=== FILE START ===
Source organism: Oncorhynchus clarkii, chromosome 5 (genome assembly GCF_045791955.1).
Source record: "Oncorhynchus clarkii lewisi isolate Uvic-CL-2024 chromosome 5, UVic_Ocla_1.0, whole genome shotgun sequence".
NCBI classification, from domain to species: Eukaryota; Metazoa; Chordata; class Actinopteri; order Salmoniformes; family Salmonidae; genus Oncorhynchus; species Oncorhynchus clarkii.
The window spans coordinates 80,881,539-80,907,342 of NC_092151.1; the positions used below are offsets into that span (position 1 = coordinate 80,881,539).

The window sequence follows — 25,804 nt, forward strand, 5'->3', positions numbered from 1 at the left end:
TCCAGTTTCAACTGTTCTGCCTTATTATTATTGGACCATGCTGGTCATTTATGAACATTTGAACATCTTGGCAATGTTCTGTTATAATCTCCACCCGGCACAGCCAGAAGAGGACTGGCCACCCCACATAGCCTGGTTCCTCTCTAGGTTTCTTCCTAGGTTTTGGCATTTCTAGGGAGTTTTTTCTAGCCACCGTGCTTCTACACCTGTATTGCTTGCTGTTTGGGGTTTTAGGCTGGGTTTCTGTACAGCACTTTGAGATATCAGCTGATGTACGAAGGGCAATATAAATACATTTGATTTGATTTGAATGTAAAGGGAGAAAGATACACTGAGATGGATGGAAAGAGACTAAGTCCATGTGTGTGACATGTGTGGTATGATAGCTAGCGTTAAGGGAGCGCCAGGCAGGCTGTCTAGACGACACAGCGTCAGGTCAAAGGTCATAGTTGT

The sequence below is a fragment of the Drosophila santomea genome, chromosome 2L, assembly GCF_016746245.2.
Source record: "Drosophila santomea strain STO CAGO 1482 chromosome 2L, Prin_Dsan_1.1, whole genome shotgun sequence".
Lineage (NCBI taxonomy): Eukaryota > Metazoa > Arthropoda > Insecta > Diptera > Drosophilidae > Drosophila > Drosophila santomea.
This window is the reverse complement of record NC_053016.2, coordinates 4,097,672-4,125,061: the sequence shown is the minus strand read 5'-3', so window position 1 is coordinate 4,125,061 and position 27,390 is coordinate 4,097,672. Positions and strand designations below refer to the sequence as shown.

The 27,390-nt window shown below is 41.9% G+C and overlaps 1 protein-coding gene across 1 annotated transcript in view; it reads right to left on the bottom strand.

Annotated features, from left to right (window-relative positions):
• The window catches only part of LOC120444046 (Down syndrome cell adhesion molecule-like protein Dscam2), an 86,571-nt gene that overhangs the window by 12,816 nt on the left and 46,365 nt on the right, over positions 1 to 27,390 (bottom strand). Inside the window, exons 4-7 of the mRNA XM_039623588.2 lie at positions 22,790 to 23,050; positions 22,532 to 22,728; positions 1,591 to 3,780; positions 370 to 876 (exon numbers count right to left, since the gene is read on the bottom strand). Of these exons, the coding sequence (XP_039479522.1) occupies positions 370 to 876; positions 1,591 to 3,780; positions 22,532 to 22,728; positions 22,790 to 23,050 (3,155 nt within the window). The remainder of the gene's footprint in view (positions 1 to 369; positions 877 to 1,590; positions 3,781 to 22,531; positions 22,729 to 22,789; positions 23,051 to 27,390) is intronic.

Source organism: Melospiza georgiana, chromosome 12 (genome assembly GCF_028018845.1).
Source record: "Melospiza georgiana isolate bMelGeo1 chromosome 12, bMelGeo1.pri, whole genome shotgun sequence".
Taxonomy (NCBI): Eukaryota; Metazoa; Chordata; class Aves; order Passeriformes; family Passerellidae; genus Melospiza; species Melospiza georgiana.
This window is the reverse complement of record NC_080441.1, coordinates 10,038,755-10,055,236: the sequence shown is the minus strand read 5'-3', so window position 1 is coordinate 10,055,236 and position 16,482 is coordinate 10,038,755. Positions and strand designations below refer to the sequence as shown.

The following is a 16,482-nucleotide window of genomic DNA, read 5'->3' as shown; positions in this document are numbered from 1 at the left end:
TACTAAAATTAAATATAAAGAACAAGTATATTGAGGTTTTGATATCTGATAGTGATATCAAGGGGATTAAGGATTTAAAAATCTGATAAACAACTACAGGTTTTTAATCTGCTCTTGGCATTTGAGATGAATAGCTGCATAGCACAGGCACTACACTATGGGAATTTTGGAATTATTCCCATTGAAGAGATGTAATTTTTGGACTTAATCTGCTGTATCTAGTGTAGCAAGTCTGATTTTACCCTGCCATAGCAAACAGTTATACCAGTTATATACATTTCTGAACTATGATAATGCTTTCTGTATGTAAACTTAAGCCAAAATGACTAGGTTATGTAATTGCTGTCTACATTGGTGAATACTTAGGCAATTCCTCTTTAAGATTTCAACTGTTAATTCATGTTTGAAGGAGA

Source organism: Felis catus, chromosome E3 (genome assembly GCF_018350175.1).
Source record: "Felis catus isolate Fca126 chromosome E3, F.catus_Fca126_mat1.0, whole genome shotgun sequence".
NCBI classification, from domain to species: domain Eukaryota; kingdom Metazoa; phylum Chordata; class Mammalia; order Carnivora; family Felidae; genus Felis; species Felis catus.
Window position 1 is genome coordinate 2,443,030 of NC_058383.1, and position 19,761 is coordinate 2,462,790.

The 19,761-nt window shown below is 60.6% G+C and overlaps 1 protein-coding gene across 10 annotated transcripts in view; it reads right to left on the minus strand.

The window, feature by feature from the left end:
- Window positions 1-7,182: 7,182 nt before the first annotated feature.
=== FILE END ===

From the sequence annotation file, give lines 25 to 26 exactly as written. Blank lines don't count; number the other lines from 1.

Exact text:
The window, feature by feature from the left end:
- Window positions 1-7,182: 7,182 nt before the first annotated feature.